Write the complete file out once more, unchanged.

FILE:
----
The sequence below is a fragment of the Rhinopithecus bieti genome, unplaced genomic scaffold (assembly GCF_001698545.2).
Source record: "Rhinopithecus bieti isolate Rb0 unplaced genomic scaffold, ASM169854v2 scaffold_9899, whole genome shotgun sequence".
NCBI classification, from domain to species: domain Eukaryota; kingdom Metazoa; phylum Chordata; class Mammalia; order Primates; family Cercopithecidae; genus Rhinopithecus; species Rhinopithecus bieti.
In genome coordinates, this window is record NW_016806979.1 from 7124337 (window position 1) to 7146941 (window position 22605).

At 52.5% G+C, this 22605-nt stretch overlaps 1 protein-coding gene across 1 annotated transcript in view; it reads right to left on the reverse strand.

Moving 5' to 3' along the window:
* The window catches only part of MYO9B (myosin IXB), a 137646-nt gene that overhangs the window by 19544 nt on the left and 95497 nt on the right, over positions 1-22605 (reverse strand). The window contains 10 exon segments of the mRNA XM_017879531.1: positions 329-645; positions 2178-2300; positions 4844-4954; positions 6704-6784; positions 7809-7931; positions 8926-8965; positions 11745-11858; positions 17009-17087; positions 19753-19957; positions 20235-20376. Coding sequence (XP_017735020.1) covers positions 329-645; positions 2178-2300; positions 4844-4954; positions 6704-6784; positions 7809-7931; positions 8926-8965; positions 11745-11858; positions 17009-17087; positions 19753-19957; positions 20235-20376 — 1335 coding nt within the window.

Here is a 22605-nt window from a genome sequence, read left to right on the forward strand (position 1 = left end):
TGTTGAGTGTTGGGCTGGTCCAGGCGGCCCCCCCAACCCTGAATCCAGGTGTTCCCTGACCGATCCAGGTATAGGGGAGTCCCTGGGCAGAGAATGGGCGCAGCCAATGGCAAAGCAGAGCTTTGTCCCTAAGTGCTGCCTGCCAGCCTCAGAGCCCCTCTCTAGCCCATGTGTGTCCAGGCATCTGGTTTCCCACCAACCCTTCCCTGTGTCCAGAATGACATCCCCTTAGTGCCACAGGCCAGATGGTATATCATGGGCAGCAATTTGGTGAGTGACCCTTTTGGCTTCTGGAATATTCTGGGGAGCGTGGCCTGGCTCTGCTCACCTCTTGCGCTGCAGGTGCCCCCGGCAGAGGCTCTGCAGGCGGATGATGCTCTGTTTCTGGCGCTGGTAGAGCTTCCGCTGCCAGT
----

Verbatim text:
The sequence below is a fragment of the Rhinopithecus bieti genome, unplaced genomic scaffold (assembly GCF_001698545.2).
Source record: "Rhinopithecus bieti isolate Rb0 unplaced genomic scaffold, ASM169854v2 scaffold_9899, whole genome shotgun sequence".
NCBI classification, from domain to species: domain Eukaryota; kingdom Metazoa; phylum Chordata; class Mammalia; order Primates; family Cercopithecidae; genus Rhinopithecus; species Rhinopithecus bieti.
In genome coordinates, this window is record NW_016806979.1 from 7124337 (window position 1) to 7146941 (window position 22605).

At 52.5% G+C, this 22605-nt stretch overlaps 1 protein-coding gene across 1 annotated transcript in view; it reads right to left on the reverse strand.

Moving 5' to 3' along the window:
* The window catches only part of MYO9B (myosin IXB), a 137646-nt gene that overhangs the window by 19544 nt on the left and 95497 nt on the right, over positions 1-22605 (reverse strand). The window contains 10 exon segments of the mRNA XM_017879531.1: positions 329-645; positions 2178-2300; positions 4844-4954; positions 6704-6784; positions 7809-7931; positions 8926-8965; positions 11745-11858; positions 17009-17087; positions 19753-19957; positions 20235-20376. Coding sequence (XP_017735020.1) covers positions 329-645; positions 2178-2300; positions 4844-4954; positions 6704-6784; positions 7809-7931; positions 8926-8965; positions 11745-11858; positions 17009-17087; positions 19753-19957; positions 20235-20376 — 1335 coding nt within the window.

Here is a 22605-nt window from a genome sequence, read left to right on the forward strand (position 1 = left end):
TGTTGAGTGTTGGGCTGGTCCAGGCGGCCCCCCCAACCCTGAATCCAGGTGTTCCCTGACCGATCCAGGTATAGGGGAGTCCCTGGGCAGAGAATGGGCGCAGCCAATGGCAAAGCAGAGCTTTGTCCCTAAGTGCTGCCTGCCAGCCTCAGAGCCCCTCTCTAGCCCATGTGTGTCCAGGCATCTGGTTTCCCACCAACCCTTCCCTGTGTCCAGAATGACATCCCCTTAGTGCCACAGGCCAGATGGTATATCATGGGCAGCAATTTGGTGAGTGACCCTTTTGGCTTCTGGAATATTCTGGGGAGCGTGGCCTGGCTCTGCTCACCTCTTGCGCTGCAGGTGCCCCCGGCAGAGGCTCTGCAGGCGGATGATGCTCTGTTTCTGGCGCTGGTAGAGCTTCCGCTGCCAGT